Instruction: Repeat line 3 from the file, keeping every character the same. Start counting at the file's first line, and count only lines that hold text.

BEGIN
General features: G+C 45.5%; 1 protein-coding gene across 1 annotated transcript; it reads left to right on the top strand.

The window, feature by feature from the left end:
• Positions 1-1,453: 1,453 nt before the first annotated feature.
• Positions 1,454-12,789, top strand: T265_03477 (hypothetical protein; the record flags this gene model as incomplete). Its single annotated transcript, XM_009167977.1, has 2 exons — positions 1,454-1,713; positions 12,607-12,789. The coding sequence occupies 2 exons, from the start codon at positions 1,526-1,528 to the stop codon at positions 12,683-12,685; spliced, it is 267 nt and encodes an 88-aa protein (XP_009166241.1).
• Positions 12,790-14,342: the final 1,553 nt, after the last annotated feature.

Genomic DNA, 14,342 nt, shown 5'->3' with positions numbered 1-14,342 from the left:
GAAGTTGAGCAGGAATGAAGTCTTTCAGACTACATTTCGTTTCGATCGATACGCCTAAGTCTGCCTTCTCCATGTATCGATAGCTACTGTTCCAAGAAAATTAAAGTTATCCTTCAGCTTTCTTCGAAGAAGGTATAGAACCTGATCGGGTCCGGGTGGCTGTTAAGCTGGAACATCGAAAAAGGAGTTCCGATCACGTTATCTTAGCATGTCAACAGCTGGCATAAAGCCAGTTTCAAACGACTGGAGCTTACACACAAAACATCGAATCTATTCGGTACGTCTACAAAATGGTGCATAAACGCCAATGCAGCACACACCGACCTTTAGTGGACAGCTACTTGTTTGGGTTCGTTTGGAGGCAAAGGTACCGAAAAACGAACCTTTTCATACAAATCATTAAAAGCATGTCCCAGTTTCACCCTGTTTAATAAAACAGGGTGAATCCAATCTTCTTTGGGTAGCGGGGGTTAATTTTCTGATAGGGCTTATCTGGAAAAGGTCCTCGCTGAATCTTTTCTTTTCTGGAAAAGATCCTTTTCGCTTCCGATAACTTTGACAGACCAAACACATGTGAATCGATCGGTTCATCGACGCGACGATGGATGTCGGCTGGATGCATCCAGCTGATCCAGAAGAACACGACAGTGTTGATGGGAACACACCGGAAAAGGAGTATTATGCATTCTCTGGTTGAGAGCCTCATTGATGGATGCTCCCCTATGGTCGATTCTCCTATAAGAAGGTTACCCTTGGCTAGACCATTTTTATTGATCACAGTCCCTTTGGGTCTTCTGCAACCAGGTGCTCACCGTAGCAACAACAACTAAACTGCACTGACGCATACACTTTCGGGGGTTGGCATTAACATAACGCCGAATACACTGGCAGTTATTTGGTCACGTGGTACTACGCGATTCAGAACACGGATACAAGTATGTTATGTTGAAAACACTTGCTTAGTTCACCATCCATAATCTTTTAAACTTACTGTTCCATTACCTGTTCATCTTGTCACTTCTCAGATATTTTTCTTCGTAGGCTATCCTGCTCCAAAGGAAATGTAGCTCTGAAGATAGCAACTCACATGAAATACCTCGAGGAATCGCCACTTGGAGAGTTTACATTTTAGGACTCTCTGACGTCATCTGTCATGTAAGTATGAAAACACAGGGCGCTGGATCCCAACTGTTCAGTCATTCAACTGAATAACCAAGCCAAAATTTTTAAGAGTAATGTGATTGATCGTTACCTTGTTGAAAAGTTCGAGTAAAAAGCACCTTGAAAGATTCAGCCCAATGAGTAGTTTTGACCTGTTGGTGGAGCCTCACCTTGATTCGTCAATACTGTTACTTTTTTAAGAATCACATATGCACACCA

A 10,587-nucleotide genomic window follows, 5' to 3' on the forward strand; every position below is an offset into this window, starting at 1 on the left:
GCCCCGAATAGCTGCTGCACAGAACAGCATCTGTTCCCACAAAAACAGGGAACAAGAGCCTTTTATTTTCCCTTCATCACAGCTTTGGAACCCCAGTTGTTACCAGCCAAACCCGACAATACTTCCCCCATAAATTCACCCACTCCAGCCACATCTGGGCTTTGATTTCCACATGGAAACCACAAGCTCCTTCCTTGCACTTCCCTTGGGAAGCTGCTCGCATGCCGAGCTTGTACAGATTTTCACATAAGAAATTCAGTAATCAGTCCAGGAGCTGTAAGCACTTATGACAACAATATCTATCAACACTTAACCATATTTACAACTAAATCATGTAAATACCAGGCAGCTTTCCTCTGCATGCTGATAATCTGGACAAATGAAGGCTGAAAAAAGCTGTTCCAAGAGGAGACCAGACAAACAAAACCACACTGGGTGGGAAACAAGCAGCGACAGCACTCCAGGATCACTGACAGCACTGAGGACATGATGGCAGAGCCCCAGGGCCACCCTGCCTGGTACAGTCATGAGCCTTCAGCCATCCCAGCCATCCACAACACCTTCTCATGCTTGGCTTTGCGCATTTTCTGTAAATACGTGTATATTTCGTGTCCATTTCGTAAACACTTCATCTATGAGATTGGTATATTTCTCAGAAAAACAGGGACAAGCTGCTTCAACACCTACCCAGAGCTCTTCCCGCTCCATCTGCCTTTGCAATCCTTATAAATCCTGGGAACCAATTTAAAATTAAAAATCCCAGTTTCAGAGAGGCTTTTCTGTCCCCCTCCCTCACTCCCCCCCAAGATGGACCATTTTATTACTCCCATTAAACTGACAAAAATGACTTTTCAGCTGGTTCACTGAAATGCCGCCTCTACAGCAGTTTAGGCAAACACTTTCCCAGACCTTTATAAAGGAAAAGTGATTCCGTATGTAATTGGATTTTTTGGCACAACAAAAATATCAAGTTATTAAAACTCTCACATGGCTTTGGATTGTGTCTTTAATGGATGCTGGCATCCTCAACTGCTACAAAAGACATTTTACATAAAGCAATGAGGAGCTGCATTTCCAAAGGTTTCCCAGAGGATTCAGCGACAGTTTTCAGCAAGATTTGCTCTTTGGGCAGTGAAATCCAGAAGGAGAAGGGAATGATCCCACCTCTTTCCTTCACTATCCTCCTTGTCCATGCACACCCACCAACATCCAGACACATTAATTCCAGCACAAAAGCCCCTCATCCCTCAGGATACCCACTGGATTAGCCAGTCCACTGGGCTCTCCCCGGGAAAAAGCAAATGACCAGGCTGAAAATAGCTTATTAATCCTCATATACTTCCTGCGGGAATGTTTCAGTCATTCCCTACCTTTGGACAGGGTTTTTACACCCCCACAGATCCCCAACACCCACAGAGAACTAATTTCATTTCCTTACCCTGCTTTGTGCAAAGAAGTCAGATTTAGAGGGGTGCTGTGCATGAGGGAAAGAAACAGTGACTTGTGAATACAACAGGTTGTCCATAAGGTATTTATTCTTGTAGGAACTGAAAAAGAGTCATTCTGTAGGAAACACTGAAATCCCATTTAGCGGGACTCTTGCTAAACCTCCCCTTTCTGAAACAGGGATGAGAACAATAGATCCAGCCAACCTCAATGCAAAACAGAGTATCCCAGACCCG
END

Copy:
• Positions 1-1,453: 1,453 nt before the first annotated feature.